ty. N. Wood, J. (). Whiteliriid, an I II Wi.lmmh?,
uqf, >t iltnr uliice m tin* town, will n|'if
on thi- 12'liof Ortol>er o<*xt. A* to thr probable
dhidrnd. or dividenda, that m-iy hrrraftrr be
made and declared, the current klirl i#, the billa
rn^twntuallv be worth cur hualrrd cent* on the
d^tt--oi nothing. AII d?*p? iH< <'n 'he rrault off
the iniir* tnMifnt?d in the Onrt of Chancery agtina'
the old dirertion
AIVHKT Z*. |HT?-I.
I have to inform toii the imi-ortant cau*e of l>en
ex dein II ice * Hamilton, g<>ea off for the Irrm
Judge Ogden JircrWMrilJ lr??ea here on Monday
next, to ot?n the I'umiic Court* at I'alrtawn, and
thr time iatervraiotf will, moat probably, be wholly
concurred in thr trial of the cauae now in progreaa,
Seward ra. MorriaCanil and B inking Company.
Ifonntfttt P< ***.? We learn, aaya the Hayoti
Sara l.ftgrr, ftom a friend, tuat from Jarkaon,
that mme lew da>a ago, a |??rlion of the citiiena
of that place were horrified at the aight of a
mingled rori-ae ol an infant, ? lurh wa< found in
the jioeeewion of eeveral dog*, in a tenanted lot
Krom all that we can learn, it aeem* that aome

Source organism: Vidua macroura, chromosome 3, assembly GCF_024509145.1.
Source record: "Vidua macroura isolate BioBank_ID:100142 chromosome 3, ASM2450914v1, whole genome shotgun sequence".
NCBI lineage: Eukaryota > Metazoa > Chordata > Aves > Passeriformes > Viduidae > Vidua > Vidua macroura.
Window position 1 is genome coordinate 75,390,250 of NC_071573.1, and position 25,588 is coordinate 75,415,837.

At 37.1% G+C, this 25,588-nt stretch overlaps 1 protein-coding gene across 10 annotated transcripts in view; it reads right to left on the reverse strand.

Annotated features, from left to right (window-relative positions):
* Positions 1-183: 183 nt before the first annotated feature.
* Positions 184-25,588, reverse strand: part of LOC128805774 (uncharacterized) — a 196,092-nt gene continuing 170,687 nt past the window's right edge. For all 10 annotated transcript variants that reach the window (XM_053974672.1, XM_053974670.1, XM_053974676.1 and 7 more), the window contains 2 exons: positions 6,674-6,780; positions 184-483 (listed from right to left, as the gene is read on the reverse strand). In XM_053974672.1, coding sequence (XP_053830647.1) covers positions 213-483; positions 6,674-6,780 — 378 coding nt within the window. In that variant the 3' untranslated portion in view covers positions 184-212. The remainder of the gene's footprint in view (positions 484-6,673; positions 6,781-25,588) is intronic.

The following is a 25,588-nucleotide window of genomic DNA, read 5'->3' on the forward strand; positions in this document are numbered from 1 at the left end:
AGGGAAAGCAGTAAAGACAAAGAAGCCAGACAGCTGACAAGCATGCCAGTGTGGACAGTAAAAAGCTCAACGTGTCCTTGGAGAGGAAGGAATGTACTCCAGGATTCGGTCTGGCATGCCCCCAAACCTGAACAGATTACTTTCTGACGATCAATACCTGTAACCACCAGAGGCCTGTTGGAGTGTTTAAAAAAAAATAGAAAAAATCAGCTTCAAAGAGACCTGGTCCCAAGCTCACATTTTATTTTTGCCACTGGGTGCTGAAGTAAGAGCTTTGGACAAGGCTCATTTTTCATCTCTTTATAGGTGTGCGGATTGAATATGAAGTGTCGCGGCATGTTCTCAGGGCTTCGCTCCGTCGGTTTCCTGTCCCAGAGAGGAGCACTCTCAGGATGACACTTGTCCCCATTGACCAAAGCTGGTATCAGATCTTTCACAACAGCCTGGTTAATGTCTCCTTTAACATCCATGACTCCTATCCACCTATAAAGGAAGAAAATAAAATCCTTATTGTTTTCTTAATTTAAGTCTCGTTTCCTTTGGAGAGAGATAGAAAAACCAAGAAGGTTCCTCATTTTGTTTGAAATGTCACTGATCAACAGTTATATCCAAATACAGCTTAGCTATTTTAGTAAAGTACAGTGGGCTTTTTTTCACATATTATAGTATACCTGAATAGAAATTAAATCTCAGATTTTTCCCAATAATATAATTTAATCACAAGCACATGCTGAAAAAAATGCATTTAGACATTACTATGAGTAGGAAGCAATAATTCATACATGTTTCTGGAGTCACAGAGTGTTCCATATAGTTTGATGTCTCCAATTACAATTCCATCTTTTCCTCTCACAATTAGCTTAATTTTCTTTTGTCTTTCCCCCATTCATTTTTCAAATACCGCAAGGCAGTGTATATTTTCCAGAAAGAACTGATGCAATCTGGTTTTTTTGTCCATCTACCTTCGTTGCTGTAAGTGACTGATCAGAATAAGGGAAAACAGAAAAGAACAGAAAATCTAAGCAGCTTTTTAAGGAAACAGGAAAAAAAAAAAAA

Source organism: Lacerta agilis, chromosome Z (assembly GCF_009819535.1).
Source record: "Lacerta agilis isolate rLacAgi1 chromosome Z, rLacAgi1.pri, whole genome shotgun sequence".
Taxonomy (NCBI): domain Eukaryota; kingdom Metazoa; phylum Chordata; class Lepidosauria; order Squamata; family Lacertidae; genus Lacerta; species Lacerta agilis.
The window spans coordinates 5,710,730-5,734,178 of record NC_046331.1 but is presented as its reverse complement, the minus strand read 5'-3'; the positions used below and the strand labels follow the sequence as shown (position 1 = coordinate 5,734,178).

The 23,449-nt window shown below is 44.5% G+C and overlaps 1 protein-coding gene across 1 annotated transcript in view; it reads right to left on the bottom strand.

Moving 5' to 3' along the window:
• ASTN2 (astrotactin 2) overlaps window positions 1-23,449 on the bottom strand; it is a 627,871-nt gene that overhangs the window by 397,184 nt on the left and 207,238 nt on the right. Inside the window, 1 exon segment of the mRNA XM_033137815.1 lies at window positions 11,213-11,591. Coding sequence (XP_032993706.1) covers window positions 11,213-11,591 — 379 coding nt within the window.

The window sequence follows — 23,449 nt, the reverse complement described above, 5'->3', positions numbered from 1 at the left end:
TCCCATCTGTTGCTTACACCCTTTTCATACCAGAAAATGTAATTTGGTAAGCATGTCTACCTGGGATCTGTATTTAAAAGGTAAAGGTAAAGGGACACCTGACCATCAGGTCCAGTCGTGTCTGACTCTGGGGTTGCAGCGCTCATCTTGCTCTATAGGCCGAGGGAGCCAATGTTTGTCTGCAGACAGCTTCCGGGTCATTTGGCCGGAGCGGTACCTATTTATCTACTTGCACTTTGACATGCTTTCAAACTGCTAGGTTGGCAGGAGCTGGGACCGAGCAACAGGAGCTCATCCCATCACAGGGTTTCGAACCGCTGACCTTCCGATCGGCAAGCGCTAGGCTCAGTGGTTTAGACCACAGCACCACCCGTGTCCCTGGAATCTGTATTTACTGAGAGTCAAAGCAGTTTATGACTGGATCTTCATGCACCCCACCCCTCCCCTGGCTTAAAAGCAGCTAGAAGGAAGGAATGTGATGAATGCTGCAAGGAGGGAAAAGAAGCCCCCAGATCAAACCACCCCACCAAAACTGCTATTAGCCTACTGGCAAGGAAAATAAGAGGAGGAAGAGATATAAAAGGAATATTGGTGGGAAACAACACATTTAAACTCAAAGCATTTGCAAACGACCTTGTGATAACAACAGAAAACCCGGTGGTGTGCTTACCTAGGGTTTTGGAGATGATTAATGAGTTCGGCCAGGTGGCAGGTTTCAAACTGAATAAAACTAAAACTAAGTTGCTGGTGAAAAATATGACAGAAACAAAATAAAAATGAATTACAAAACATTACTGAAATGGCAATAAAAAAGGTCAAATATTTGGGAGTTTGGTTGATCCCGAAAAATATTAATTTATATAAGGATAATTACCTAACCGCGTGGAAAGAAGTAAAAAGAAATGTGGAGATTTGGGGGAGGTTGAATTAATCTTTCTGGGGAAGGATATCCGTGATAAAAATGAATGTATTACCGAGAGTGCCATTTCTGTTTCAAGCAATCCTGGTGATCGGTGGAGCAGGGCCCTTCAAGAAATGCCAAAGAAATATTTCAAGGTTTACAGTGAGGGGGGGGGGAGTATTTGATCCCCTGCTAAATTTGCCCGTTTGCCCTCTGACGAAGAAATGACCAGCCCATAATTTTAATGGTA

4aik a?d dtvilirh deed baa been door. Suspicion
ha* been fixed upon a widow ladv, and cirrumutanrra
are clearly again* her?it ia ?ti|>no*erf that
it ?a? h'-r own < lul?C and that ah. lulled n m hidr
her ahame, bat in burying it her doga followed,
dug it ui>, and brought u tack to the hou*e, where
it wa* found in a mangled condition Truly, thu
irttMrt ha*# bwi a horrifying for a mother
to look upnn?ikr mangled corpa* of her rhit<i
in the pnfwmon of dons, ki?ui( a* a boar of coatentioa
1
< n**Ainn K virorm?W<- underataad thai
Una naval officer, when hi* vraael, ihe Mongol
war Albany, wm entering th^ harbor la? week,
ordered a boat'a crew to |Mit htm a?hore at OohaaM,
from which point he immedialrljr atarie.! for
the South. The veaael came to the Navy Yard,
tinker com mand of Lieut. Ridgele y It la aaid the
reaaon of Commander Kandolph'a hasty departure
rovatatedia tHe'hct that recently, at IVnaaeola. ',?*
hud rauaed to be Hogged ikf porrr't ateward, who,
not bf?| a member of the aki|i'f crew, ay wrI*ring
to teat the I'gali'T of the i<nni?hm??t More
a?r^ h?re. *nch fa the carrent nmor-fi?<(m
Tk? Storm.